January 6th – Yordanovden/Bogoyavlenie. This is the holiday when all people named after the Jordan River (Yordan in Bulgarian) are celebrating. The interesting part here is that on that day, men gather near rivers, lakes, dams or even the sea to compete for the holy cross which is tossed in the icy waters by the local priest. Whoever reaches the cross first, would be healthy during the whole year. Usually men do it not only as a competition, but for the tradition itself, despite the cold waters.
It is good to know that on that day in the town of Kalofer men also gather to do the famous Men’s horo. The unusual thing about this horo is that it’s danced in the cold waters of the Tundzha River. Usually many Bulgarians gather in Kalofer on that day from different parts of the country to witness the dance, since it’s one of the biggest Bulgarian traditions kept in time.
February 14th – Trifon Zarezan/St. Trifon’s day. That particular day is world famous as St. Valentine’s Day, but at the same time in Bulgaria there is another holiday celebrated. Trifon Zarezan is commonly associated with wine, since there is a tradition in Bulgaria according to which on that day winegrowers, gardeners and inn-keepers should trim the vineyards.
February – Todorovden (St. Theodor’s Day). There is no fixed date for this holiday, on which everyone named after St. Theodor celebrates. It is also known as the Horse Easter. The interesting part about this holiday is that people organize horse races in the countryside. In the past this was a really big day, since it was an occasion for the whole village to gather and watch the races together.
March 1st – Baba Marta. On that day, Bulgarians exchange white and red woolen bracelets called martinitsi. Usually, on that day you should bring a couple of them with you, since almost every Bulgarian you know will give you one (be sure about that). Apart from bracelets, Pizho and Penda characters are also very common. They symbolize a boy (Pizhno) and a girl (Penda). It is good to know that martenitsi are worn during the whole month of March, until you see a spring bird (usually a stork or a swallowtail) or a blossoming tree – then you can hang your martenitsa there. Many Bulgarians are making the martenitsas at home, which is not that hard – so if you want to know how to make them, ask a Bulgarian friend, they will show you with great pleasure.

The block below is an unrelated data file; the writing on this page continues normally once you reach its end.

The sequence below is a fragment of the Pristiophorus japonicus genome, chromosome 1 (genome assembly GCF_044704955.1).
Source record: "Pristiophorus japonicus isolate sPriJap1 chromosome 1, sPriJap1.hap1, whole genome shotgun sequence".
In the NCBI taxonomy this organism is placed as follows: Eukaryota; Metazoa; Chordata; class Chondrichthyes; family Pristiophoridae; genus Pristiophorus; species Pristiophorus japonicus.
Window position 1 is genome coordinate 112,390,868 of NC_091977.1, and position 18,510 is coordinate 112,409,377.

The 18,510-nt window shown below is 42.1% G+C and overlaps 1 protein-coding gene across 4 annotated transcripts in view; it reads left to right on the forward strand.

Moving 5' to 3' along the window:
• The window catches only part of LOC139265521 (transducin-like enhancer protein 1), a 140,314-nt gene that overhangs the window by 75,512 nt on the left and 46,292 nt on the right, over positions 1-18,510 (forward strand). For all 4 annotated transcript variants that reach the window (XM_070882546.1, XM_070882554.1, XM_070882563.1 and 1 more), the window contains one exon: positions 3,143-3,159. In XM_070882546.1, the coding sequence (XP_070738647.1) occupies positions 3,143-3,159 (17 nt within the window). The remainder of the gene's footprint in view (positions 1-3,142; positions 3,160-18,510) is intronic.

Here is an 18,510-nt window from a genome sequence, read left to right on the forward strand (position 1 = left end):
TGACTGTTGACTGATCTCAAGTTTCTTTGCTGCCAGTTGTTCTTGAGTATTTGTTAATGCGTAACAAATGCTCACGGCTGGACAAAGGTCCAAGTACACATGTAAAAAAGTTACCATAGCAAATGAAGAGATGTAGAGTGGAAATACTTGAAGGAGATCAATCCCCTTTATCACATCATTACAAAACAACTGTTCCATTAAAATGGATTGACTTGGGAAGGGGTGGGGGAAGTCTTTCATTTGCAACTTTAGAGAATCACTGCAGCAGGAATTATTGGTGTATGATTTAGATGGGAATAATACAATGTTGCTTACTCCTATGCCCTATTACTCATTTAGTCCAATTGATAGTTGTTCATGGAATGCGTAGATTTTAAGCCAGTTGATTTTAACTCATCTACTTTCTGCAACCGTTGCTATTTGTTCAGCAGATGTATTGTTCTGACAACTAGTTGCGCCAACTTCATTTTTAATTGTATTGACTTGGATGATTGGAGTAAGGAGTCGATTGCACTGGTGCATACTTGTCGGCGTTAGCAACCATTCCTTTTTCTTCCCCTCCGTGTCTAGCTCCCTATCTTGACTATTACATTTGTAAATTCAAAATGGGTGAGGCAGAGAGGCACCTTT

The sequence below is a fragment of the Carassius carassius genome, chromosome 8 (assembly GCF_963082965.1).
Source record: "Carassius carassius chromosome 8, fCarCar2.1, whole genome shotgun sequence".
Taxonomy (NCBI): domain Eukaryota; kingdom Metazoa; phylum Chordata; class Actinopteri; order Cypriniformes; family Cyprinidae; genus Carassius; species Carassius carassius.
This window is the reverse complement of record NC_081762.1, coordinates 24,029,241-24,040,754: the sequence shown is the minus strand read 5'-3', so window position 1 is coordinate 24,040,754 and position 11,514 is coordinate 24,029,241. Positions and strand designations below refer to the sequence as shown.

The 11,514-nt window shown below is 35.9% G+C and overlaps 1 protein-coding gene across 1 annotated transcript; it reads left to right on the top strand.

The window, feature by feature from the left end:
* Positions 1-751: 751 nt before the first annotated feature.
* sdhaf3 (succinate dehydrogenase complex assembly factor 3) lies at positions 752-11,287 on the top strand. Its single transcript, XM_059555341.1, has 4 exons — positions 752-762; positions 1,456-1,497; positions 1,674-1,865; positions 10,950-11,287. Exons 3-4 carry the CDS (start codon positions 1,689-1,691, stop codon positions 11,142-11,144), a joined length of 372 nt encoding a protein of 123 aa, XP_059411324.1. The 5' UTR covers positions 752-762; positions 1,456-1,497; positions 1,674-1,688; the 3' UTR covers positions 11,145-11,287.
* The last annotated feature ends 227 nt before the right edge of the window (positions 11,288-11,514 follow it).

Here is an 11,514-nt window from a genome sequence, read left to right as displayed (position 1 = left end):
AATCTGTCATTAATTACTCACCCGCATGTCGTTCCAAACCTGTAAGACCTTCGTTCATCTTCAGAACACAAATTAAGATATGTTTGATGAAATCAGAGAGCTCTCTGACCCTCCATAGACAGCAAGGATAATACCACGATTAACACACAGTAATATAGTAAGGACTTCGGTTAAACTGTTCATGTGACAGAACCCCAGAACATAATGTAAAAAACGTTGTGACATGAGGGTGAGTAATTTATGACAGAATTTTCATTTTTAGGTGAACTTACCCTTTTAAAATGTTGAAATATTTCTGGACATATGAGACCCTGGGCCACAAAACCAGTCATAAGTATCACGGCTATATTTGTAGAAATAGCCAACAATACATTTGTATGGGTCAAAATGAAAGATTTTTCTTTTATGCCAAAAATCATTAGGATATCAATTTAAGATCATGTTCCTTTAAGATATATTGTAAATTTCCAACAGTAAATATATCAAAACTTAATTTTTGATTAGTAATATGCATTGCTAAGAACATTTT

The stories of where this tradition comes from are quite different, but some of the most famous ones say that the white color is the symbol of the melting snow and sign for the coming spring, while the red color is the symbol of the warming sun, which also reminds of the end of winter. Other very famous story is saying that late in the 7th century, the Bulgarian Knah Asparuh sent a message to his sister across the Danube about his victory over the Byzantine Empire. He tied his letter with a white string to the leg of his messenger eagle. The Byzantines saw the eagle flying and shot and injured it with an arrow. The message was delivered but the white string was stained red with the eagle's blood. The Bulgarians then started to wear this thread.

Peter Petrov

May 24th - Saints Cyril and Methodius' Day / National Day of Culture and Slavonic Alphabet. This is one of the biggest holidays in Bulgaria. It is celebrated in honor of the Saints Cyril and Methodius – the creators of the Slavonic alphabet Also, it is known as the national day of culture. Actually, it is one of the most publicly celebrated holiday in the year, with a lot of parades (or as called in Bulgarian manifestatsii) of the schools, universities and other public bodies related to education and culture. It is considered as one the brightest holidays, so don’t be surprised to see every town in the country crowded with people in any weather.
Kukeri – This is actually not quite a holiday, it’s a folk costume festival which is very popular in certain Bulgarian regions. The tradition is that men dress up in big, scary costumes to chase away the evil spirits. They are most popular in Western Bulgaria, especially in Pernik, Smolyan and Razlog. Usually men and even young boys make their costumes months before the festival as the making takes some time. The costume itself should be really scary (not like those for Halloween), since very often they are big, hairy, with horns and many bells. The festivals are held in January and February, depending on the town and usually the celebrations are quite big – there are people from all around the country, there are dances, music and of course, a lot of Bulgarian food (mainly kebapcheta). If you are planning to celebrate New Year’s in Bulgaria our advice is to visit a kukeri show – it’s worth it.